Train town: Railroad drives growth

BNSF Railway is Curry County’s eighth largest employer with a workforce of about 500 men and women. About 90 to 100 trains roll through Clovis each day, according to railway officials. (CNJ Staff Photo: Andy DeLisle)

By Marlena Hartz: CNJ staff writer

The railroad saved Tom Carter. He may have starved. He may have turned his back on the empty plains.

But the Atchison, Topeka and Santa Fe Railway gave birth to the city of Clovis 100 years ago, and Carter snagged a job.

This year, Clovis celebrates its 100th anniversary.

Back in 1905, Carter was homesteading west of Melrose. He came from Oklahoma for the free land, but discovered unyielding skies, said his grandson, Randy Dunson. Rain records then were slim, and based on exceptionally wet years in eastern New Mexico, said Dunson.

Unable to farm, homesteaders left.

“It was just impossible to make a living,” Dunson said.

“My family jokes they (my grandparents) were the last two, but they were too poor to leave,” Dunson said.

As the Carters tried to eke a living from the land, railway officials were searching for a new transcontinental railroad route, as well as a central location for train maintenance and crew lodging.

On the existing route through northern New Mexico’s Raton Pass, trains were slowed by mountains. Railway officials wanted a flatter and less costly alternative.

The new route, which crosses through central New Mexico to California, was named the Belen Cutoff. With the route mapped out, railway officials were left to choose its central site.

Melrose, Portales and Texico were considered. An area later named Clovis was chosen.

The fledgling towns competed to become the host of the railroad site, according to Dunson, who has traced Clovis’ railroad history.

“This was going to be a big deal for any town that could get a railroad terminal. … That’s a lot of money,” Dunson said.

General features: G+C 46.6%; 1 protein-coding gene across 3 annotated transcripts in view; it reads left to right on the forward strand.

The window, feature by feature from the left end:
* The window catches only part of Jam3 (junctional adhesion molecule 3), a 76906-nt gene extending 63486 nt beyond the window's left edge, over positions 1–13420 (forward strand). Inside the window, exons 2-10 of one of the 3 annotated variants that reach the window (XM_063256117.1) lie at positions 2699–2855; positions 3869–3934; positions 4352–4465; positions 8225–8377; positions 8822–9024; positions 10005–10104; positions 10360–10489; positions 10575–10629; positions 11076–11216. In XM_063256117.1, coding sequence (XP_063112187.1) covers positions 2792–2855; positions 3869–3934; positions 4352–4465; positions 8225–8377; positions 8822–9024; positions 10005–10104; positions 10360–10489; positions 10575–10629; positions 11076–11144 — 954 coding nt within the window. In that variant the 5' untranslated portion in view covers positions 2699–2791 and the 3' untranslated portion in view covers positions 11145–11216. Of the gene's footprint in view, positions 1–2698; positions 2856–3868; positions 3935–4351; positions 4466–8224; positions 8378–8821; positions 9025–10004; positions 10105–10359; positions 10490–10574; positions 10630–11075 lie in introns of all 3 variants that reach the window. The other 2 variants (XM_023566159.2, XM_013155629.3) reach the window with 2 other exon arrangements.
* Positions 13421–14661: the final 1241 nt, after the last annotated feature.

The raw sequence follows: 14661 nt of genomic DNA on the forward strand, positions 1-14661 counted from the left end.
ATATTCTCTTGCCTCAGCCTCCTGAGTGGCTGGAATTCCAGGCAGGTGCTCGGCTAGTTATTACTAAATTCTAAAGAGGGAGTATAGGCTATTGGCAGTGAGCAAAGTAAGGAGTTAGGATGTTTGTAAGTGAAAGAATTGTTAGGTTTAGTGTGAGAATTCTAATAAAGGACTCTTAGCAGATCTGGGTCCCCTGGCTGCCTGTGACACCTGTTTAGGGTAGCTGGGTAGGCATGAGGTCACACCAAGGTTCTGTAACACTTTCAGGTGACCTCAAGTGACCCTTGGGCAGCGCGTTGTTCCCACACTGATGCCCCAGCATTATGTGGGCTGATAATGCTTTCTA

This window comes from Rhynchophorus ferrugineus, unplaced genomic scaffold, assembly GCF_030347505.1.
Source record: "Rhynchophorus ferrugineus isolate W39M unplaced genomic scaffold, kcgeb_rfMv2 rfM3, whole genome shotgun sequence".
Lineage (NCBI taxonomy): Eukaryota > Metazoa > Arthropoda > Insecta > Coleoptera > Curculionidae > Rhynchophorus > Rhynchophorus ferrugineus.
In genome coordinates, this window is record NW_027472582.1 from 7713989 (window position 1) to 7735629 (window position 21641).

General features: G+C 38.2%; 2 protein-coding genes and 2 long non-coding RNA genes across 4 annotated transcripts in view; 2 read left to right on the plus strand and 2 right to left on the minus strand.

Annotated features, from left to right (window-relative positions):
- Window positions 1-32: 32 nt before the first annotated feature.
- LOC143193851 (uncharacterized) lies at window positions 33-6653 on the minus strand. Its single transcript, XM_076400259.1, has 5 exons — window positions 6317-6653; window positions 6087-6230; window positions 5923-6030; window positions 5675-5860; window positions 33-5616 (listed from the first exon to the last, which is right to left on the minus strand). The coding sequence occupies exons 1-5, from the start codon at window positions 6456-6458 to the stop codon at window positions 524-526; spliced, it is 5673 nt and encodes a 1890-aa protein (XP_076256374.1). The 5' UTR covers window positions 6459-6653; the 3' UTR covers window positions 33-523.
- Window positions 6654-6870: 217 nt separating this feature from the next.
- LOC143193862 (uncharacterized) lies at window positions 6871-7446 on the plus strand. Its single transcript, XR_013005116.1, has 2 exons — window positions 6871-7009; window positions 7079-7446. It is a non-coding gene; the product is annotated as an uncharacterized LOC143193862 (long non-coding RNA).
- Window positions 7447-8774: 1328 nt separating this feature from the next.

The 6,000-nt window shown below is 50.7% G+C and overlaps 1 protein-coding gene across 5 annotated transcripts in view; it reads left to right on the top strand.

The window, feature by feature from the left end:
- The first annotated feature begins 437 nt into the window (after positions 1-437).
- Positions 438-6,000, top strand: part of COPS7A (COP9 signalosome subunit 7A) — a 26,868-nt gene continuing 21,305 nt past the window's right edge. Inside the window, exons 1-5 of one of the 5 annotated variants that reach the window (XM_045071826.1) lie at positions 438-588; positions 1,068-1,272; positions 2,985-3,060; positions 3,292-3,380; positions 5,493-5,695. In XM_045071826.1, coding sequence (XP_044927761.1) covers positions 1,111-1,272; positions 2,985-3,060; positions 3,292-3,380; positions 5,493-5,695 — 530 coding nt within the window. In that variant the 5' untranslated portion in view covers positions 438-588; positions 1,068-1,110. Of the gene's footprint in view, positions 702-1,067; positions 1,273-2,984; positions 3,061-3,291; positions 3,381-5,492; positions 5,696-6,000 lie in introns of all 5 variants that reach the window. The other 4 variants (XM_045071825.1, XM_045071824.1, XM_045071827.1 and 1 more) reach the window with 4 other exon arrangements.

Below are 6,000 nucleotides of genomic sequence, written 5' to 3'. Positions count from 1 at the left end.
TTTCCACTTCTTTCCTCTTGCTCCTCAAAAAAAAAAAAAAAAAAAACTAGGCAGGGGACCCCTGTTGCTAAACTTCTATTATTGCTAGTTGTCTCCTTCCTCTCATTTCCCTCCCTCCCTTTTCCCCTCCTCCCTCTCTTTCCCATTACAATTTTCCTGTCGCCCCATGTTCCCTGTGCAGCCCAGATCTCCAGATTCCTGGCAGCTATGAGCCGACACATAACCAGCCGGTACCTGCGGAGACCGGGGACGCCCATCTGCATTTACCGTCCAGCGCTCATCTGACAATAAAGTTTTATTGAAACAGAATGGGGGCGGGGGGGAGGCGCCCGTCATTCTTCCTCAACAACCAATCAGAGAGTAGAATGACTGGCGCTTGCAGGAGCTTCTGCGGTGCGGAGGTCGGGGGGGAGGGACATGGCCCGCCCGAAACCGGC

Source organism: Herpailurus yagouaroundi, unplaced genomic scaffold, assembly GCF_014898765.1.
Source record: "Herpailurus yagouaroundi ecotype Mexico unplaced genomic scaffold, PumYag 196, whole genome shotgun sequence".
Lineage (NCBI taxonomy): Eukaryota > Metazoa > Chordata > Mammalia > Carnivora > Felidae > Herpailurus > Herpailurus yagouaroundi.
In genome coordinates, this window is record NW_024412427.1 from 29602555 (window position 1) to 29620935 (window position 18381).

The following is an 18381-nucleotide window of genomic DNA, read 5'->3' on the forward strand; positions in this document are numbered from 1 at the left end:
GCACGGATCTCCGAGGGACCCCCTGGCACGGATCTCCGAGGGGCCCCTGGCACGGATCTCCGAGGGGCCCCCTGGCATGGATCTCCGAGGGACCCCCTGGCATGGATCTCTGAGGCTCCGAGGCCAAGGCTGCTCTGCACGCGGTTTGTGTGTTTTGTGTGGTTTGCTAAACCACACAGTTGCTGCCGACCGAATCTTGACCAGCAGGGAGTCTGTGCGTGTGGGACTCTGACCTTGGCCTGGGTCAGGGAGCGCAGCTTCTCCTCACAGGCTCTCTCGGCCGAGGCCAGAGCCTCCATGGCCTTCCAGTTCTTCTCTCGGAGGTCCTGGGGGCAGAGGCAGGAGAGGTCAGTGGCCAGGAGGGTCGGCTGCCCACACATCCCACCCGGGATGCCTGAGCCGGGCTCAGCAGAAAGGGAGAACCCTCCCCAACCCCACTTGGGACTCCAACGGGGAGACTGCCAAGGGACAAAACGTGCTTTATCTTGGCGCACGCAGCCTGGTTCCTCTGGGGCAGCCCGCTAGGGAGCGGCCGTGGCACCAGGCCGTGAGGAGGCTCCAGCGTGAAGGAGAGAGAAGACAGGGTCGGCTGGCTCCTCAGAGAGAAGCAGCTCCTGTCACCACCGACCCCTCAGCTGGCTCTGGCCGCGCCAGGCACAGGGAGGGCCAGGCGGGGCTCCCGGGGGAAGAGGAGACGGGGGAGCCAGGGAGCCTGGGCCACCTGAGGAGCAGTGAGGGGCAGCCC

“If it wasn’t for the railroad,” said Phil Williams, owner of the Clovis Depot Model Train Museum, “Clovis wouldn’t be here.”

Various factors led the other sites to be ruled out: Water in Melrose was unsuitable for steam locomotives; Texico was too close to the Amarillo terminal; and Portales, for some unknown reason, was considered only for a short period.

Railway officials purchased the first land for the Clovis town site in 1906.
Homesteader Clayton Reed and his sister Nellie each sold a 160-acre quarter section for $2,500 apiece. Reed paid $18 for the land.

The railway hired Carter in 1916 as a track maintenance man. He stayed with the company for 28 years. His son and grandson, Dunson, followed in his footsteps.

In 1996, the Atchinson, Topeka and Santa Fe Railway merged with Burlington Northern to become the Burlington Northern Santa Fe Railway, now BNSF Railway.

The rumble of trains — now propelled by diesel fuel — still marks life in the plains town of Clovis, which has steadily grown to include roughly 32,800 residents, according to 2005 U.S. Census Bureau data.

Agriculture also continues to define Clovis, alongside newer industries.

Some 60,000 dairy cows call Curry County home along with thousands of beef cattle and several feedlots. Wheat, cotton, corn and vegetables are the main crops grown in the area.

During World War II, the military set its sights on Clovis. Pilots were trained at a tiny Army Air Corps field. That operation has evolved into Cannon Air Force Base, which is now Curry County’s largest employer, with 4,000 military and civilian personnel.
Another chapter at Cannon will begin in October when training for F-16 jet pilots officially ends and the base becomes the home of the Air Force 16th Special Operations Wing.